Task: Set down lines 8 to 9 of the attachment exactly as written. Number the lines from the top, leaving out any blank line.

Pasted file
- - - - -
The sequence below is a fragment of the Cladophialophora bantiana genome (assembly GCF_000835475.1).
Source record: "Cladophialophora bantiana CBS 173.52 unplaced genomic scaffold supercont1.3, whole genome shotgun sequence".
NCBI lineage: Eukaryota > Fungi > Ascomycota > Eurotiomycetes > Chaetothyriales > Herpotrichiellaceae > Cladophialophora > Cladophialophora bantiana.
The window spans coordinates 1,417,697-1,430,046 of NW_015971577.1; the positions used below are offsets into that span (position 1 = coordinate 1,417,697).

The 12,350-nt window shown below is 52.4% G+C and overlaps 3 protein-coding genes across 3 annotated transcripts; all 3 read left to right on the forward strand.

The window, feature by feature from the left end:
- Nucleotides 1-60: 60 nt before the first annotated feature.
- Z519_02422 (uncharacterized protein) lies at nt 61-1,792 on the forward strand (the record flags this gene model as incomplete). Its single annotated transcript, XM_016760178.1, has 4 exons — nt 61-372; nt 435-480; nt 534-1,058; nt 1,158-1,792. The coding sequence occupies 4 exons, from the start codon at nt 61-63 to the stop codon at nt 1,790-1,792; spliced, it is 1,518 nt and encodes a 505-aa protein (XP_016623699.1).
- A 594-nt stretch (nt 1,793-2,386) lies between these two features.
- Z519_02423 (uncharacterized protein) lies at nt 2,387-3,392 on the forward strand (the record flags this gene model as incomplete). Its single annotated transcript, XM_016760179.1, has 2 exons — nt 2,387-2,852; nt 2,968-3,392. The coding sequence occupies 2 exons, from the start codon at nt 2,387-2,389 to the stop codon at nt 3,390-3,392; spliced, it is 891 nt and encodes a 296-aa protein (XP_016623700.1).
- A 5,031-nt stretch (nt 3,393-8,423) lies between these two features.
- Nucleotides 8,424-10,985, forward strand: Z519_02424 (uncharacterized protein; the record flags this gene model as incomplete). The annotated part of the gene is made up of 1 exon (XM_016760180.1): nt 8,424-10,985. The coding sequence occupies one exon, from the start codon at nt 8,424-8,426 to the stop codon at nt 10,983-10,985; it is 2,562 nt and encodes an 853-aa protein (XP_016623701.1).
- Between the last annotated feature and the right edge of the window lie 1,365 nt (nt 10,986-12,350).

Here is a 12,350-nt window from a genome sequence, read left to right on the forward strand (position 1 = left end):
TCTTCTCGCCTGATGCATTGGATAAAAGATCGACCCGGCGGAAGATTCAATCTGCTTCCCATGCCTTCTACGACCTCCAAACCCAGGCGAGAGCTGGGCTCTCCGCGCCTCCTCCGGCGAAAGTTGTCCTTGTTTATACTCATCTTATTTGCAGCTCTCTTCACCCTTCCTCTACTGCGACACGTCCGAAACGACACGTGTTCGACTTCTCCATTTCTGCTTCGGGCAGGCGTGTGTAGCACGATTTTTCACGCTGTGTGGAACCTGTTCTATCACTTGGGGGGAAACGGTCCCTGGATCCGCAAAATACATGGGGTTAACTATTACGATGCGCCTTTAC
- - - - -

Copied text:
- Z519_02422 (uncharacterized protein) lies at nt 61-1,792 on the forward strand (the record flags this gene model as incomplete). Its single annotated transcript, XM_016760178.1, has 4 exons — nt 61-372; nt 435-480; nt 534-1,058; nt 1,158-1,792. The coding sequence occupies 4 exons, from the start codon at nt 61-63 to the stop codon at nt 1,790-1,792; spliced, it is 1,518 nt and encodes a 505-aa protein (XP_016623699.1).
- A 594-nt stretch (nt 1,793-2,386) lies between these two features.